Studies in this thesis for first time show the detection of EV RNA and protein in recent onset live T1D patients supporting the EV hypothesis in T1D development. Further all EV serotypes studied were able to replicate in islets, causing variable amount of islet disintegration ranging from extensive islet disintegration to not affecting islet morphology at all. However, one of the EV serotype replicated in only two out of seven donors infected, highlighting the importance of individual variation between donors. Further, this serotype impaired the insulin response to glucose stimulation without causing any visible islet disintegration, suggesting that this serotype might impaired the insulin response by inducing a functional block. Infection of human islets with the EV serotypes that are differentially associated with the development of islet autoantibodies showed the islet cell disintegration that is comparable with their degree of islet autoantibody seroconversion. Suggesting that the extent of the epidemic-associated islet autoantibody induction may depend on the ability of the viral serotypes to damage islet cells. Furthermore, one of the EV strains showed unique ability to infect and replicate both in endo and exocrine cells of the pancreas. EV replication in both endo and exocrine cells affected the genes involved in innate and antiviral pathways and induction of certain genes with important antiviral activity significantly varied between different donors. Suggesting that the same EV infection could result in different outcome in different individuals. Finally, we compared the results obtained by lytic and non lytic EV strains in vitro with the findings reported in fulminant and slowly progressing autoimmune T1D and found some similarities. In conclusion the results presented in this thesis further support the role of EV in T1D development and provide more insights regarding viral and host variation.  This will improve our understanding of the possible causative mechanism by EV in T1D development.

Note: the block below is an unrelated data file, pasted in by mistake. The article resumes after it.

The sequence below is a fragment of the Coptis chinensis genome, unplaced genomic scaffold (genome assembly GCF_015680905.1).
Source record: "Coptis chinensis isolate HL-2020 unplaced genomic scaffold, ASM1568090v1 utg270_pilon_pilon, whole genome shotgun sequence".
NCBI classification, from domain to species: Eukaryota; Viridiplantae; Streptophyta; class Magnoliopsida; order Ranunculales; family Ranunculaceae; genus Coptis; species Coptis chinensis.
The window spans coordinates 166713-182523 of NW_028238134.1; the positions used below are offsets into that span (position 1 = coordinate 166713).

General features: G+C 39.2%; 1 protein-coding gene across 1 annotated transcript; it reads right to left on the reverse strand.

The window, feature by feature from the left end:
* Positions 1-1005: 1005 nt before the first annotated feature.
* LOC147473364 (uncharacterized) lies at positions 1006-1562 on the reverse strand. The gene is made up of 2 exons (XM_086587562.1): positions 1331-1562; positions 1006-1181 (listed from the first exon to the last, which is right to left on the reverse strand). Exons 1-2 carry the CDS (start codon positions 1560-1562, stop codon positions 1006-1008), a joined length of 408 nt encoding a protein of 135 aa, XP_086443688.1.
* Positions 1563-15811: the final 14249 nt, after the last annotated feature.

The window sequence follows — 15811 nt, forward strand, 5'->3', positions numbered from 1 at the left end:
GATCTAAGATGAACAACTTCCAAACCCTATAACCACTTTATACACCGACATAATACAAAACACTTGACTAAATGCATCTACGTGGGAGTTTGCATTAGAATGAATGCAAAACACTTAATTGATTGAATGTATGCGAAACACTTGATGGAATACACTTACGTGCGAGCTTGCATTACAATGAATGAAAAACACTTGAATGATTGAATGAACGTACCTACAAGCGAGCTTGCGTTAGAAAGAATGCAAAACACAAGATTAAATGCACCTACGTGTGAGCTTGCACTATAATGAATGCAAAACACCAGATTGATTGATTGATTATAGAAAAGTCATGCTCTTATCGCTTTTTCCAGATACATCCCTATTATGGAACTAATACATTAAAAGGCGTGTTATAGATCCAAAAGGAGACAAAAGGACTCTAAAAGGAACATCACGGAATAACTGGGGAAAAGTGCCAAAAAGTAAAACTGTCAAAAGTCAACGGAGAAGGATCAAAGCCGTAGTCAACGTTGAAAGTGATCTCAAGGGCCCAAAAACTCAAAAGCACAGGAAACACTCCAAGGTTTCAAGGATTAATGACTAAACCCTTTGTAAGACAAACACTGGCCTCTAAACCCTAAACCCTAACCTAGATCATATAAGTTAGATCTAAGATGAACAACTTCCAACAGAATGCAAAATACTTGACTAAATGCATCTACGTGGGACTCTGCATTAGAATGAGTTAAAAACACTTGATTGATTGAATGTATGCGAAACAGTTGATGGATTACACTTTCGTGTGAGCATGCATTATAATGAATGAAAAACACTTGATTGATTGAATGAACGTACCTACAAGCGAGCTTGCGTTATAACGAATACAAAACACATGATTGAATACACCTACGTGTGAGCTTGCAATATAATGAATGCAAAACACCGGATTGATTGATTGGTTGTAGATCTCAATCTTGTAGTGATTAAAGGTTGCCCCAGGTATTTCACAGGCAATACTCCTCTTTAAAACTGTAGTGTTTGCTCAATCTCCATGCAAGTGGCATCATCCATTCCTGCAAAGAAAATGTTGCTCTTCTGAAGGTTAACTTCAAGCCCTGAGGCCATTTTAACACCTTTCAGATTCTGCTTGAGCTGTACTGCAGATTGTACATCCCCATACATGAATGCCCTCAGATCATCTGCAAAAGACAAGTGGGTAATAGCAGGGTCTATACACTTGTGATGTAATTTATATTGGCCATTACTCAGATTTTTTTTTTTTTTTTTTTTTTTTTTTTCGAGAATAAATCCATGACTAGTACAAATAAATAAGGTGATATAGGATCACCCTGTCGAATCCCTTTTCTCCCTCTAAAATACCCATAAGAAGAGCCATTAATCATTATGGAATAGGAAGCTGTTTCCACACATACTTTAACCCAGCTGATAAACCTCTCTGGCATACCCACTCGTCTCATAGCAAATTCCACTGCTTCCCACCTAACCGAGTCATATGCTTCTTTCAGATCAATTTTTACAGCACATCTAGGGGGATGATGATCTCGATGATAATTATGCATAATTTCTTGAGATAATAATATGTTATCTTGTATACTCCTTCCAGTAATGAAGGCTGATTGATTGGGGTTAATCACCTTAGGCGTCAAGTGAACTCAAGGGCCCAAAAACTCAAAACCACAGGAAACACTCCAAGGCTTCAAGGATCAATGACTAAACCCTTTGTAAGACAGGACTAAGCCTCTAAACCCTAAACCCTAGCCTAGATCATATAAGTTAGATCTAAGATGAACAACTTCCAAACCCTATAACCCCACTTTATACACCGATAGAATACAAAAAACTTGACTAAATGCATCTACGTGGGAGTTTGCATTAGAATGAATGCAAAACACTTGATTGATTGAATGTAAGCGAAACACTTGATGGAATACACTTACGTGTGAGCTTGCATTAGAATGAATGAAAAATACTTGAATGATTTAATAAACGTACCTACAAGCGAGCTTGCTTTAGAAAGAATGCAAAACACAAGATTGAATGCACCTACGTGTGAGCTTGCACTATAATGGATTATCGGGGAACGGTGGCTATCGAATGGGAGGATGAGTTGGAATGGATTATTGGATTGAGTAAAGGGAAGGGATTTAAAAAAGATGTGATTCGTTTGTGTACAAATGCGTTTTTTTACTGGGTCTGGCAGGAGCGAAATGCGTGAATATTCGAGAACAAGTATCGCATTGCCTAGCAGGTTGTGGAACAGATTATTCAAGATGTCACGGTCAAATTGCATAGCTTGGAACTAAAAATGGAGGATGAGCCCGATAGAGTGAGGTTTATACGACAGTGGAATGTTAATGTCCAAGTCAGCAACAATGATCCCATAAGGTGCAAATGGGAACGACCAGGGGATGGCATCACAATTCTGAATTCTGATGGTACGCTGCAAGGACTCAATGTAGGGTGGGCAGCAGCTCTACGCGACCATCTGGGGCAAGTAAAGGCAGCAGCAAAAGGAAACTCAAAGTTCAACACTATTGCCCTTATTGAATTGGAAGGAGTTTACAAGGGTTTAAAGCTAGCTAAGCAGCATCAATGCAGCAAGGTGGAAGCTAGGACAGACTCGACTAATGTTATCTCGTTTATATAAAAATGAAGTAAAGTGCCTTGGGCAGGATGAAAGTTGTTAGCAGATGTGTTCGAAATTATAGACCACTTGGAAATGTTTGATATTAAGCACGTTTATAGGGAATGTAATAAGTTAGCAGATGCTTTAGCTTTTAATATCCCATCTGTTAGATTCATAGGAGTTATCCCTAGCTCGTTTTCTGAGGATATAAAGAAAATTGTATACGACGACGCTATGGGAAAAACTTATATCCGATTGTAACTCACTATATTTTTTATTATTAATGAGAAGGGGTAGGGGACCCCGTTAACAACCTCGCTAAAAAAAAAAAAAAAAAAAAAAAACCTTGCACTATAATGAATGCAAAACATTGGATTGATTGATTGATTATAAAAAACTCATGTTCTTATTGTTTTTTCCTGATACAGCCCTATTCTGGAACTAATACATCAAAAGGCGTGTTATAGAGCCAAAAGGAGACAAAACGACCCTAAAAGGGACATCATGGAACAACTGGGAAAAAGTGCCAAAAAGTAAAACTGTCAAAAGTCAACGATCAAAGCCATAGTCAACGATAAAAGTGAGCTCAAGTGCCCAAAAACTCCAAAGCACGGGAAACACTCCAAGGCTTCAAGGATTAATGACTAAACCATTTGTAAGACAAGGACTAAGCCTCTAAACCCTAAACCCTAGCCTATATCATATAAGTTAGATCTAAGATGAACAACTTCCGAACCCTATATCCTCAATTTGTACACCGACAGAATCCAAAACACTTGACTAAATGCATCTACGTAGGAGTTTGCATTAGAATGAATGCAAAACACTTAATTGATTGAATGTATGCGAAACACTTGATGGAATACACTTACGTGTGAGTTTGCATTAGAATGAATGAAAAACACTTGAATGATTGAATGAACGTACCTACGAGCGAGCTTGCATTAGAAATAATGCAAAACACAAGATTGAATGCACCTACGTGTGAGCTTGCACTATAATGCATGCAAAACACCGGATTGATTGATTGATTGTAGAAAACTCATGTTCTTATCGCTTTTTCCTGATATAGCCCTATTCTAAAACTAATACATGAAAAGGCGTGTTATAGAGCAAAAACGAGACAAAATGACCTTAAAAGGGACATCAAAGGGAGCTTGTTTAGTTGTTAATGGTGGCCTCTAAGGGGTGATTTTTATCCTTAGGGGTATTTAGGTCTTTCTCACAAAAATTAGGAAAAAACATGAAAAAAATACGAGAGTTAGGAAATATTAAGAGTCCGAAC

Place, publisher, year, edition, pages
Uppsala: Acta Universitatis Upsaliensis, 2016. 63 p.
Digital Comprehensive Summaries of Uppsala Dissertations from the Faculty of Medicine, ISSN 1651-6206 ; 1223
Type 1 Diabetes, Enterovirus, Innate Immunity, Pancreas
National Category
Microbiology in the medical area
urn:nbn:se:uu:diva-284370 (URN)978-91-554-9572-5 (ISBN)
Public defence
2016-06-07, Rudbecklaboratoriet, Dag Hammarskjölds väg 20, 752 37 Uppsala, Uppsala, 09:00 (English)
Available from: 2016-05-13 Created: 2016-04-18 Last updated: 2016-06-01

Open Access in DiVA

No full text

Other links

Publisher's full textPubMed

Search in DiVA

By author/editor
Anagandula, MaheshKorsgren, OlleFrisk, Gun
By organisation
Clinical ImmunologyDepartment of Medical Cell Biology
In the same journal
Journal of Medical Virology
Infectious MedicineMicrobiology

Search outside of DiVA

GoogleGoogle Scholar
The number of downloads is the sum of all downloads of full texts. It may include eg previous versions that are now no longer available

Altmetric score

Total: 332 hits
ReferencesLink to record
Permanent link

Direct link